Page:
You expect some UFO witnesses, especially those who also encounter extraterrestrials, to be somewhat eccentric. You don’t expect them to be terrorists. Yet that’s what an investigative team in Brazil found out recently while researching 50-year-old unpublished documents concerning terrorist acts discovered they were committed by a group under the direction of a UFO cult leader and used to justify repression by a military dictatorship.
“He was seen as a crazy guy, but he had a relationship with the authorities.”
Vasconcelo Quadros, the investigative journalist who broke the story this week in Publica, released the documents just days before a highly controversial presidential election expected to be won by Jair Bolsonaro, the controversial far-right presidential candidate referred to by many as Brazil’s Donald Trump. Bolsonaro has often praised the time of the dictatorship as being a good thing for Brazil. Well, it wasn’t so good for the victims of the terrorist attacks of Aladino Felix, the paramilitary group leader who claimed to have been contacted by aliens.
“In November 1952 I was touring with a friend in the State of Sao Paulo. On reaching the top of the Angatuba range coming up from Parana, we were confronted by five Flying Saucers hovering in the air. It was a rainy day and visibility was bad. I went back to the same spot later and spent three days and nights there in the hope of seeing a Flying Saucer again. On the last night, after a series of episodes which we will not go into here for fear of digression, a Flying Saucer landed and we were given the chance of going inside it and meeting its crew. We stayed on board for about an hour looking at the various pieces of equipment in the machine. The Captain was kind enough to explain how they all worked. At the end of our visit, this fascinating individual promised to come and see us as soon as he was able. And now, four or five months later, he had come as promised.”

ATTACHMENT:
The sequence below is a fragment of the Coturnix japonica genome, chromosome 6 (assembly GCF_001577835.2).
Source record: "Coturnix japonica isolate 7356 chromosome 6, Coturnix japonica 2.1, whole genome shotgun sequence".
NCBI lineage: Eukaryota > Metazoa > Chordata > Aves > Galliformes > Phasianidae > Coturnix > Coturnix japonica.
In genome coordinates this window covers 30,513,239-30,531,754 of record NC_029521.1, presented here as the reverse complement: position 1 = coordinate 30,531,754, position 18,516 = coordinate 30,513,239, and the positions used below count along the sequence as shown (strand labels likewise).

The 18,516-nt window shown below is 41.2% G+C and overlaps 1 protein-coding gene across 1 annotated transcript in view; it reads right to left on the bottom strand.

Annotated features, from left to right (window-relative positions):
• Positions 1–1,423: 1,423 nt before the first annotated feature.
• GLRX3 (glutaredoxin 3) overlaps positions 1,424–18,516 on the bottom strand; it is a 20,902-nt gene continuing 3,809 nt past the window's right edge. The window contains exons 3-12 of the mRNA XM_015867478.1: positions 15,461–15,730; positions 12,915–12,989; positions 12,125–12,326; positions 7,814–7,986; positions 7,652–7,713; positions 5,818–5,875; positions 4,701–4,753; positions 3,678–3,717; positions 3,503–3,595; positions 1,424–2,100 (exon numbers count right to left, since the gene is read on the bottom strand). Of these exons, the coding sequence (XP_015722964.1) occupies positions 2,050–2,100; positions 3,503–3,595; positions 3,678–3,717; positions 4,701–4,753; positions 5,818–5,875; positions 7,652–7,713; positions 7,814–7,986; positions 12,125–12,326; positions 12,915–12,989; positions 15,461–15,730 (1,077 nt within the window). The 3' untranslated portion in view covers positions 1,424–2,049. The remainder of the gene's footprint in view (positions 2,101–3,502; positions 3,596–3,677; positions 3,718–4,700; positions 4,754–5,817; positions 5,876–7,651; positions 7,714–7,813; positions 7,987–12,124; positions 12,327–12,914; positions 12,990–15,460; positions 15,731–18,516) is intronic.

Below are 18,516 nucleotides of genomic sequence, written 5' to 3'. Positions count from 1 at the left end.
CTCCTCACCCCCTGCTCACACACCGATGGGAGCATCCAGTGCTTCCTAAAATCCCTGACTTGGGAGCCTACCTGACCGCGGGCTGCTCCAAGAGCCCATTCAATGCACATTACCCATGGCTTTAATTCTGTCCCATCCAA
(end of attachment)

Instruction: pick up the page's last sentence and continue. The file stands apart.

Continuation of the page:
Aladino Félix was the author of the book My Contact with Flying Saucers under the name Dino Kraspedon. Published in Brazil in 1957 and in the US and UK in 1959, it describes his various contacts with the Captain and other aliens who he claimed were from a satellite of Jupiter. In the book, Felix presents detailed drawings and descriptions of the flying saucers, including how they defeat gravity and navigate among the planets. He also relays warnings from the Captain about atomic energy and a second sun entering the solar system.
The Captain talks quite a bit about God, which may have itself been a warning about Felix’s other interests. He declared himself to be the messiah of the Jewish people and founded a UFO cult based on that belief. However, the current investigation found this was or became a front for a right-wing paramilitary organization of police officers which carried out a series of terrorist attacks – bombings, bank robberies, and more – that egged on left-wing groups to do the same, allowing the government to use it as a way to justify repression by force in an era that became known as the Anos de Chumbo, or Years of Lead.
“The Earth is not the center of the planetary system, as was previously believed, but the center of evil. If man were to reform himself, it is possible that the Creator would have compassion on him. Avoid war, because man can thereby destroy his planet with his own hands without the intervention of the forces of Nature. It is not difficult to be good; it is sufficient to do no evil. God will do the rest.”
Despite that advice from The Captain in My Contact with Flying Saucers, Aladino Félix seemed to have chosen the opposite path. Perhaps that’s why he wrote the book under another name. He was arrested in 1968, spent three years in prison and died in 1985.
Did he ever talk to the Captain again? Did he ever talk to the Captain at all?